Posts tagged ‘Grammar’

In principal, the principle is right…

Wondering what’s wrong here? Or do you find this sentence completely acceptable? In case of the latter, you may need some help with your spelling.

Common mistakes

Some common spelling mistakes apart from the ‘principal’ who generally leads a school and hopefully has some ‘principles’, include:

–          accommodation spelled as ‘accomodation’

–          sought after spelled as ‘sort after’

–          stationery as in writing utensils spelled as ‘stationary’ as in not moving

–          their as in their house, i.e. the house they own, spelled as either ’they’re’ meaning they are or ‘there’ as in there’s a good boy

Why is this important for me?

In the age of social media, open resources and open communication, it is important to be professional. Spelling mistakes certainly undermine this image. Spelling and grammar mistakes are also still one of the most common pitfalls in CVs.

Where can I get help?

There are plenty of resources on the web that can help, for example you can check the 100 most often mispelled misspelled words in English or view an extensive list of commonly misspelled words on good old Wikipedia.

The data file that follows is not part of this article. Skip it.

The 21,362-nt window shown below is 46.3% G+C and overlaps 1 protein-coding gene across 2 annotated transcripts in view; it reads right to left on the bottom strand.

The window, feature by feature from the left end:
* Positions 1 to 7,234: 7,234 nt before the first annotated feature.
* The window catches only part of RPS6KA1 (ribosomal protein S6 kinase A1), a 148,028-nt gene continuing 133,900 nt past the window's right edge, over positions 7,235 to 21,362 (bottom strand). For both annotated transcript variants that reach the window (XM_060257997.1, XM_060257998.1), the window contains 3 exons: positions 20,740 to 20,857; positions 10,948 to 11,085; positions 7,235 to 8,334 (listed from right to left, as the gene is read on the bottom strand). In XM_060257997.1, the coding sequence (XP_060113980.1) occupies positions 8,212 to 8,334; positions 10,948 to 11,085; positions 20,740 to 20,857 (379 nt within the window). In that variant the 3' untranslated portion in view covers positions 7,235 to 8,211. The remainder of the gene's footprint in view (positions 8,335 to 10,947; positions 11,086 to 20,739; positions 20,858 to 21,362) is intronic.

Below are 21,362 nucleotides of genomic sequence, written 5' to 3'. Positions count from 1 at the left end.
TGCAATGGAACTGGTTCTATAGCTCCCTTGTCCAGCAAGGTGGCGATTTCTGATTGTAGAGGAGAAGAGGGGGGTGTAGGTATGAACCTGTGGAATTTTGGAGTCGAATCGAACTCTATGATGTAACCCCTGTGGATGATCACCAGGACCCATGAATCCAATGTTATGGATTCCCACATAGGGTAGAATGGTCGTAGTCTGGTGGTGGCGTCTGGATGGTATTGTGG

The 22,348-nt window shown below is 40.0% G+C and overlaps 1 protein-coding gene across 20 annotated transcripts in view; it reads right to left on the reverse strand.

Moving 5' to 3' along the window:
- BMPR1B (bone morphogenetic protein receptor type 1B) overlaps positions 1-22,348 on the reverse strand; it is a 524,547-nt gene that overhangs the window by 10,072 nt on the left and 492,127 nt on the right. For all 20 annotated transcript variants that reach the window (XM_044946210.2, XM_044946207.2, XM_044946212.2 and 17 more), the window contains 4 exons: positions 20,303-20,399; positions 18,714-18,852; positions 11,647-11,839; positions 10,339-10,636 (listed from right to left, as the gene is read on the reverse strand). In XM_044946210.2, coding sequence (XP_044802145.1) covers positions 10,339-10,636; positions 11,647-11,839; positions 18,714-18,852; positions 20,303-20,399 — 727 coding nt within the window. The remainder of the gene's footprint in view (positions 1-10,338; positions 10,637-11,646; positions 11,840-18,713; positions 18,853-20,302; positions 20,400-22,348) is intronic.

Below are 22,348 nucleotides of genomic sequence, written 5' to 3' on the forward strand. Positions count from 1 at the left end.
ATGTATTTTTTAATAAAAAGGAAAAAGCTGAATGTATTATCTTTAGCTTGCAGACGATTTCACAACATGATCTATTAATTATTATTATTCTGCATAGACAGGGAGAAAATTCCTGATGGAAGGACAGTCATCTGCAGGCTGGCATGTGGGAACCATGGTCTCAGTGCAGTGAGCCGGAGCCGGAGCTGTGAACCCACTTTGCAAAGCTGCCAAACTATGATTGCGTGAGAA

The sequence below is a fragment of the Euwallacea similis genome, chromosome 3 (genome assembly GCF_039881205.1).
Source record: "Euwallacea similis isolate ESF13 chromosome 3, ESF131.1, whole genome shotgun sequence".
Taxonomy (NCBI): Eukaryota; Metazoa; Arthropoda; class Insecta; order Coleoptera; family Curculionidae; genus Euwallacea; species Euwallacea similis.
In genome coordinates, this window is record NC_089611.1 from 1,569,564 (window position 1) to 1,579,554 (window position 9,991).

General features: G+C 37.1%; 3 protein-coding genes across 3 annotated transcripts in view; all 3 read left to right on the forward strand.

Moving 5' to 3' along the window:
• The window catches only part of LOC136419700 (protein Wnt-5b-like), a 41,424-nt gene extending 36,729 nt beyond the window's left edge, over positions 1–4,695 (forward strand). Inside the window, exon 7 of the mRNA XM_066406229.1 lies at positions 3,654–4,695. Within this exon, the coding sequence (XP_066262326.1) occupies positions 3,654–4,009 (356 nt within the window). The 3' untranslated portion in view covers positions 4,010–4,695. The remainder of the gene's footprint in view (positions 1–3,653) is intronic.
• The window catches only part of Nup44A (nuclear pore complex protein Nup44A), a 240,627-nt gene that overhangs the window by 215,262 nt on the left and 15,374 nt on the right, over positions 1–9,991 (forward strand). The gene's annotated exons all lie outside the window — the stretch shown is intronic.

The safer and more professional option, however, is to use a local provider of proofreading and editing services.

Advertisements

March 24, 2010 at 7:08 am Leave a comment

Honing your editing skills

I went to a TCANZ workshop called “Honing your editing skills” at the end of last month and wanted to share some of the stuff I learnt.

The instructor

The instructor, Howard Warner, is an experienced editor and plain English enthusiast from Auckland. He is the founder and director of Plain English People.

Types of editing

I found that the most valuable thing I learnt was to define the “discrete stages” that make up the editing process which are:

  • Structural editing
  • Sentence level editing
  • Proofreading

Structural editing

Make sure the necessary sections are there, ordered correctly and weighted appropriately; and that text is divided up into manageable, readable chunks.

Sentence level editing

Check for “a light texture”, consistency, clarity, and accuracy. Ensure short sentences, active voice, common words, etc.

Proofreading

Ensure correct, consistent punctuation; correct spelling, capital letters, consistent terminology, consistent formatting.

Editing & Information Mapping

A properly Information-Mapped document won’t need structural editing. It also helps with some parts of copy editing and formatting, though I think these are still quite separate and still need to be done.

March 11, 2010 at 5:40 am Leave a comment

I hear what you’re saying!

Let’s think outside the box for a minute: who, at this moment in time, wouldn’t like to see a paradigm shift?

Got a problem or two with the sentence above? So do I. And you and I are not alone. It seems that Kiwis are really fed up when it comes to management speak – read a refreshing discussion on the worst office jargon here. An article in the National Business Review also triggered a number of interesting comments on the same subject.